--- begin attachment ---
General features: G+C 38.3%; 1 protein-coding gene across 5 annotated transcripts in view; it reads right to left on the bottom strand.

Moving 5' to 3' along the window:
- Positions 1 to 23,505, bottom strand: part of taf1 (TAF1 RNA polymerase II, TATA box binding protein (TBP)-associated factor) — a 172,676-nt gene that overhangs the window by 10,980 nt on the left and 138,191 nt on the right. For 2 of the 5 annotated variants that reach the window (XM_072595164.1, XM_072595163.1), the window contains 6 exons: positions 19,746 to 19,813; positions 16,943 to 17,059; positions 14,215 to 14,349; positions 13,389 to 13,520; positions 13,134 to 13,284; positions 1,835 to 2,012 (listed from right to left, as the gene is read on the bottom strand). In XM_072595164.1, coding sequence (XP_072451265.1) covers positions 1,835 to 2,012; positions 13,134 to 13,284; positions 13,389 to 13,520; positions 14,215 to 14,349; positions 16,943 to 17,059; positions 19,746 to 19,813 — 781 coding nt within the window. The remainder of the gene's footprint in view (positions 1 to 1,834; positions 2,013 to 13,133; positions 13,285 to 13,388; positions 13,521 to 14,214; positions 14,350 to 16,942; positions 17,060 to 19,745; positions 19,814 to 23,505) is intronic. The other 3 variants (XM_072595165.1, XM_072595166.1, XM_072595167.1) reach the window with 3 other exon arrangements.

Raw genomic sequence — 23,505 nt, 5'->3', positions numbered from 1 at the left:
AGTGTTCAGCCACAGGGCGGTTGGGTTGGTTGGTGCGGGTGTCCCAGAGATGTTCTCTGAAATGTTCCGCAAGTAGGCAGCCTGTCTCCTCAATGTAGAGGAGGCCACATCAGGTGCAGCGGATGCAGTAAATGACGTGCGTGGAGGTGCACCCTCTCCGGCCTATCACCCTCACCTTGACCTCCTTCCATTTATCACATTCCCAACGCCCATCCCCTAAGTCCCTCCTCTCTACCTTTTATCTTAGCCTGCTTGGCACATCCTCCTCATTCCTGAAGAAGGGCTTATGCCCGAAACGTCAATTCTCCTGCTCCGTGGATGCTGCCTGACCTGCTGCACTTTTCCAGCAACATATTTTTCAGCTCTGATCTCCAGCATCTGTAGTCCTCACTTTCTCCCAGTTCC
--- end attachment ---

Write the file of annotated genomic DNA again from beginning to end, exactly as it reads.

General features: G+C 38.3%; 1 protein-coding gene across 5 annotated transcripts in view; it reads right to left on the bottom strand.

Moving 5' to 3' along the window:
- Positions 1 to 23,505, bottom strand: part of taf1 (TAF1 RNA polymerase II, TATA box binding protein (TBP)-associated factor) — a 172,676-nt gene that overhangs the window by 10,980 nt on the left and 138,191 nt on the right. For 2 of the 5 annotated variants that reach the window (XM_072595164.1, XM_072595163.1), the window contains 6 exons: positions 19,746 to 19,813; positions 16,943 to 17,059; positions 14,215 to 14,349; positions 13,389 to 13,520; positions 13,134 to 13,284; positions 1,835 to 2,012 (listed from right to left, as the gene is read on the bottom strand). In XM_072595164.1, coding sequence (XP_072451265.1) covers positions 1,835 to 2,012; positions 13,134 to 13,284; positions 13,389 to 13,520; positions 14,215 to 14,349; positions 16,943 to 17,059; positions 19,746 to 19,813 — 781 coding nt within the window. The remainder of the gene's footprint in view (positions 1 to 1,834; positions 2,013 to 13,133; positions 13,285 to 13,388; positions 13,521 to 14,214; positions 14,350 to 16,942; positions 17,060 to 19,745; positions 19,814 to 23,505) is intronic. The other 3 variants (XM_072595165.1, XM_072595166.1, XM_072595167.1) reach the window with 3 other exon arrangements.

Raw genomic sequence — 23,505 nt, 5'->3', positions numbered from 1 at the left:
AGTGTTCAGCCACAGGGCGGTTGGGTTGGTTGGTGCGGGTGTCCCAGAGATGTTCTCTGAAATGTTCCGCAAGTAGGCAGCCTGTCTCCTCAATGTAGAGGAGGCCACATCAGGTGCAGCGGATGCAGTAAATGACGTGCGTGGAGGTGCACCCTCTCCGGCCTATCACCCTCACCTTGACCTCCTTCCATTTATCACATTCCCAACGCCCATCCCCTAAGTCCCTCCTCTCTACCTTTTATCTTAGCCTGCTTGGCACATCCTCCTCATTCCTGAAGAAGGGCTTATGCCCGAAACGTCAATTCTCCTGCTCCGTGGATGCTGCCTGACCTGCTGCACTTTTCCAGCAACATATTTTTCAGCTCTGATCTCCAGCATCTGTAGTCCTCACTTTCTCCCAGTTCC